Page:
Glasgow's Burrell Collection marks 30 years since opening

Burrell Collection The Burrell Collection is set to go on tour during the revamp from 2016 to 2020

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Glasgow's Burrell Collection has been celebrating its 30th birthday.

The museum in Pollok Park, on the south side of the city, was opened by the Queen in 1983.

Up until then the collection, gifted to the city by shipping magnate William Burrell in 1944, had been housed in boxes and storerooms.

Glasgow City Council is currently seeking to change the ban on lending items from the museum - a restriction which William Burrell himself imposed.

The collection, which includes medieval, Chinese, French and Islamic art, attracts more than 200,000 visitors every year.

It was housed in a purpose-built museum in Pollok Park after a competition was held to design a home for the items.

Barry Gasson, John Meunier and Brit Anderson created the Category A-listed building, which was completed in 1983.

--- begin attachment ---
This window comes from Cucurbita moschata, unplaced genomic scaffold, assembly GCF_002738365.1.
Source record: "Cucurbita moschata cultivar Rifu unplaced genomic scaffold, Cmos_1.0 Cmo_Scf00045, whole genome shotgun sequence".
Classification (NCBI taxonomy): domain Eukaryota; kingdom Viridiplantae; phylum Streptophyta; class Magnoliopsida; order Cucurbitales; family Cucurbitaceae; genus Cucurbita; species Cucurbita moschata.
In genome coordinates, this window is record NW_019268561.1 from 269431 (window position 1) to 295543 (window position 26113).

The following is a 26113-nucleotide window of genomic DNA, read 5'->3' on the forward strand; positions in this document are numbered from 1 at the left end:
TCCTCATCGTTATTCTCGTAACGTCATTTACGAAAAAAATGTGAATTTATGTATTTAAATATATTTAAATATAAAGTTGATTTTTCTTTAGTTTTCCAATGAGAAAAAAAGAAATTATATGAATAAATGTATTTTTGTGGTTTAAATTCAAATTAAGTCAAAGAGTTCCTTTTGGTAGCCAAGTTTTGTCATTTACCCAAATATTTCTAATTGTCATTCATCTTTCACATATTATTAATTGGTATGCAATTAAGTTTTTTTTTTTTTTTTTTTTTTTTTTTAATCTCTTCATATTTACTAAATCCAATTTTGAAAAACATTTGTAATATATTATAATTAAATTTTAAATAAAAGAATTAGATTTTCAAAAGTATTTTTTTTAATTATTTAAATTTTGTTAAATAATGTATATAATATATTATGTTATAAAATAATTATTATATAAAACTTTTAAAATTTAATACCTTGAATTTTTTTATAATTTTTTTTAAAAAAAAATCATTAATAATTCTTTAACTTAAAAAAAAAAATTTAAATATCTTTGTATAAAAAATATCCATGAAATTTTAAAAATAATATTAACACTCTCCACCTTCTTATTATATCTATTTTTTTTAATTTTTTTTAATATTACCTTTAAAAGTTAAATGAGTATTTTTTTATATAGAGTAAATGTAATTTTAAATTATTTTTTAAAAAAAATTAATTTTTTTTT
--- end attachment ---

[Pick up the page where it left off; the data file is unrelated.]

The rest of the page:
Extra space

William Burrell gifted the collection to the city on the condition the art was never loaned.

Now Glasgow City Council has introduced a Private Bill at the Scottish Parliament seeking to relax the terms of the bequest.

It is part of plans to close the museum for four years in 2016 for a major refurbishment.

This would allow the creation of extra gallery space, allowing more items to be displayed.

During the closure period, the council wants to be able to lend works from the collection within the UK and overseas.

Family fun days were held at the museum of over the weekend as part of celebrations to mark 30 years since its opening.

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